Thor has not had the same level of quality in his solo outings as his fellow Avengers within the Marvel Cinematic Universe. Despite becoming the third MCU character to cap off a trilogy, no Thor movie has been able to achieve the brilliance of the original Iron Man or Captain America: The Winter Solider. However, with New Zealand’s own Taika Waititi leading the charge with Thor: Ragnarok, it is our pleasure to report that the God of Thunder finally has a film worthy of his peers. This film is drenched in kitschy 80s aesthetic and brimming with self-aware humor, putting Marvel’s resident meathead at the heart of an entertaining ode to genre flicks of old.
Whisking the audience away to the vibrant, colorful world of Sakaar, the marked shift in locations from Earth to an alien world serves the son of Odin well. Thor is no longer hampered by being grounded in the familiar setting of our planet, transforming the tone from a fish out of water story into a clearly-defined adventure movie. This is Chris Hemsworth’s best work in the guise of Thor, allowing him to fully exercise his comedy chops. He’s long been among the funniest actors in Hollywood, never afraid of making himself the butt of the joke. Instead of the comedy coming from Thor’s ignorance of the world, the idea of him as a wise-cracking brute, who is almost aware that he’s playing the part of a hyperbolic hero in a movie is implemented effectively.
The rest of the cast do not disappoint, with Mark Ruffalo serving as a stand out. The dynamic between himself as both Bruce Banner and Hulk that he shares with Thor is something that will please audiences who have wanted more interactions between them since The Avengers. The buddy movie style of their relationship is surprisingly fresh in what is now movie number seventeen of this colossal franchise. Bolstering the two Avengers is a powerhouse cast that lives up fully to its promise. Cate Blanchett is, sadly, a little underutilized as Hela, with less screen time than I’d hoped for, but she dominates every scene in which she appears, as is to be expected from one of the best actors alive today. Tessa Thompson’s Valkyrie provides no-nonsense badassery, even playing her funnier moments completely straight and creating some top notch deadpan laughs. As for Jeff Goldblum, he is at his most Golblum-y as the Grand Master and it certainly is a sight to behold.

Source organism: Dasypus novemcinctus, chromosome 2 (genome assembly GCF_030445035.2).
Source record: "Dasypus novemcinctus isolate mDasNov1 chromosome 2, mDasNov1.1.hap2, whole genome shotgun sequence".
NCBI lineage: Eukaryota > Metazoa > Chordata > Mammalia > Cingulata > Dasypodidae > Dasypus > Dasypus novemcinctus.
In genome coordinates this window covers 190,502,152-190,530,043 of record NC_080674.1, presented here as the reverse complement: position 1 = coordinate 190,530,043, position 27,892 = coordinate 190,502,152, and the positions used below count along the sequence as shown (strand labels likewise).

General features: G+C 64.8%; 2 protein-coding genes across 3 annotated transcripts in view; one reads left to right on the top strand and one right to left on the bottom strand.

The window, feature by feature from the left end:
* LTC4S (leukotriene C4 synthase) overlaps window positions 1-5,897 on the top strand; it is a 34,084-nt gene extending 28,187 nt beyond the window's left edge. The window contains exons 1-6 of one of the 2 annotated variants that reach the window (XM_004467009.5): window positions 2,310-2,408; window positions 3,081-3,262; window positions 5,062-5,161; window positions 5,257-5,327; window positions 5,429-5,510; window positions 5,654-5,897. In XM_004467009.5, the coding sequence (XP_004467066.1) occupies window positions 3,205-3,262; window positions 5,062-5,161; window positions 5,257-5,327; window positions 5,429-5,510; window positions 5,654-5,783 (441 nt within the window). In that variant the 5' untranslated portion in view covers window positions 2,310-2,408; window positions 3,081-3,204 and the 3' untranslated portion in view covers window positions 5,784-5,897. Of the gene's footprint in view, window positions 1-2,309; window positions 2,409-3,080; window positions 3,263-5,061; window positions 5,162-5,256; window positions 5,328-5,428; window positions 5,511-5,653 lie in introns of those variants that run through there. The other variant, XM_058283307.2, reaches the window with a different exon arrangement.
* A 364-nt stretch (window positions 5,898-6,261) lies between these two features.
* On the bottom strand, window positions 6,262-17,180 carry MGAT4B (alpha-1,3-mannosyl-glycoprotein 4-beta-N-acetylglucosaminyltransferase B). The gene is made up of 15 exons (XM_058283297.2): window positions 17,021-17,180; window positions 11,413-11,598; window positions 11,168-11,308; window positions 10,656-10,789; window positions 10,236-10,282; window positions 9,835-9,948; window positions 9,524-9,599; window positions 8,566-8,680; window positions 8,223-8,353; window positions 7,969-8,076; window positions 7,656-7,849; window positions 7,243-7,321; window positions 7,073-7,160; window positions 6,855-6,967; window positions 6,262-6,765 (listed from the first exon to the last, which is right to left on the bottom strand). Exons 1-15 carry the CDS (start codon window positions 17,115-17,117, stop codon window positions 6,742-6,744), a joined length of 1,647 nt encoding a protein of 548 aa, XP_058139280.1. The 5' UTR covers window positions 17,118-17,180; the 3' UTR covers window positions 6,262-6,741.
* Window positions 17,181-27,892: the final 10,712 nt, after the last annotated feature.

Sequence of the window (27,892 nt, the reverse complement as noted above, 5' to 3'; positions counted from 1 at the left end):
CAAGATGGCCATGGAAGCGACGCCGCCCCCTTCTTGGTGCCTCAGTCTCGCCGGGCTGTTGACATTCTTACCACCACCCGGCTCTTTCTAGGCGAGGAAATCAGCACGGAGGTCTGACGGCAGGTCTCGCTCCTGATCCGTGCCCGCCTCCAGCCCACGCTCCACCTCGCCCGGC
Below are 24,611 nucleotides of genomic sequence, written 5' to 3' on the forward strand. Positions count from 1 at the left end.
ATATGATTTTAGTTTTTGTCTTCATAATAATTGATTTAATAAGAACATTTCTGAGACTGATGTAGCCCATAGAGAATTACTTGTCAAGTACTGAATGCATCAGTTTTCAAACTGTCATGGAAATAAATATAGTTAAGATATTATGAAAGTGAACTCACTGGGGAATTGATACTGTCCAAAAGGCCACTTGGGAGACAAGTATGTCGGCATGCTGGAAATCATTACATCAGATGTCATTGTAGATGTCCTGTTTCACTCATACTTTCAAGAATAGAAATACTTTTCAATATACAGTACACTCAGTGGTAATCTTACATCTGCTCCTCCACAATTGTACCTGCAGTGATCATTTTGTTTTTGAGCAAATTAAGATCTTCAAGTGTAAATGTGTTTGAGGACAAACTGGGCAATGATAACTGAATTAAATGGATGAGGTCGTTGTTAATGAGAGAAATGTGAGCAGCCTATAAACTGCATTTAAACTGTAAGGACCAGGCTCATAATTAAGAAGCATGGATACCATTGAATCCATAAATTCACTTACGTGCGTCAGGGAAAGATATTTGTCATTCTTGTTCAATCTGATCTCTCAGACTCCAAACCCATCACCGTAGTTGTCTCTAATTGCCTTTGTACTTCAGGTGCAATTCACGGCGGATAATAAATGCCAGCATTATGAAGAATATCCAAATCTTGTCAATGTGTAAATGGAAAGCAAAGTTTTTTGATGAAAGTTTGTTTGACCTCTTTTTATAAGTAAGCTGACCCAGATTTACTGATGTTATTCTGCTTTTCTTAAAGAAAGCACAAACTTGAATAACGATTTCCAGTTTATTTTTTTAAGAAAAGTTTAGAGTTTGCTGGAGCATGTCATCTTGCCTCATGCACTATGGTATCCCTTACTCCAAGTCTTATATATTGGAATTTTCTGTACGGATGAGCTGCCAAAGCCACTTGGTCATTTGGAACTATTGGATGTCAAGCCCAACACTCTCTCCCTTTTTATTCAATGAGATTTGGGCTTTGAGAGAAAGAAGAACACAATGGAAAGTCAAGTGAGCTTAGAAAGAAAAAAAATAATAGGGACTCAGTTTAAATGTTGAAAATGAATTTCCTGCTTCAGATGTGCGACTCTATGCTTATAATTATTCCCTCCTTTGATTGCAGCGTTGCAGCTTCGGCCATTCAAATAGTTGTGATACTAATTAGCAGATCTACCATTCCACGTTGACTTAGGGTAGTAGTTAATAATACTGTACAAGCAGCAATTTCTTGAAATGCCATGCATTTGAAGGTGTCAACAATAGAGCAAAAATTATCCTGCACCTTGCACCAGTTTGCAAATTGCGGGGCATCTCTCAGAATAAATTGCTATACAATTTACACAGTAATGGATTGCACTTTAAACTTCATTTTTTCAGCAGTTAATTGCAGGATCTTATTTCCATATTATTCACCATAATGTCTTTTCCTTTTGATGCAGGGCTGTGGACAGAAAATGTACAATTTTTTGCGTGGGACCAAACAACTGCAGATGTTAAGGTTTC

The strongest aspect overall is undeniably Mark Mothersbaugh’s score. The wavy synth pop influences transport the viewer back to an age of loud hair and garish clothing. This is the most wonderfully-original and unique score yet in a Marvel film, managing to forge an identity for the campy visual content without the use of already established songs a la Guardians of the Galaxy (minus one notable exception). None of the more outlandish moments feel out of place with such a boisterous musical accompaniment, and it’s a welcome change after the drab lifelessness of The Dark World’s score and color palette.
There’s a real sense of clear cut pace and direction here that understands the ever-kinetic construction of comic books. Motion and plot development is integral to keeping the story engaging and instilling fun into that makes the adventure seem worthwhile. It’s obvious that not only does Waititi respect comic books, but knows how to mold it to his own artistic vision. Ragnarok is undoubtedly a Taika Waititi film that is tuned to the frequency of Marvel’s playground. The irreverent, off-the-wall zaniness of What We Do in the Shadows is proudly displayed here, combined with satisfying if also unspectacular action. There is somewhat of a stunted third act that fails to live up to the pomposity of the first two, with the dispatch of the villain being a little abrupt, but there is more than enough goodwill built up by then that it doesn’t impact the entire film much.
Thor: Ragnarok is proof that a great Thor movie is not only possible, but that the title character is among the most likable and useful members of the Avengers roster. The talents of the cast are used in full, even if there is a desire for a little more of certain characters. While the action is nothing to write home about, the consistency of tone and charm of the main players makes for yet another solid entry into Marvel’s canon. It’s been a good year for this universe, and the decision to release an unprecedented three MCU films in a twelve-month period hasn’t led to diminishing returns. Don’t wait for the hammer to fall. See Thor: Ragnarok as soon as you can if you want entertainment in its purest form.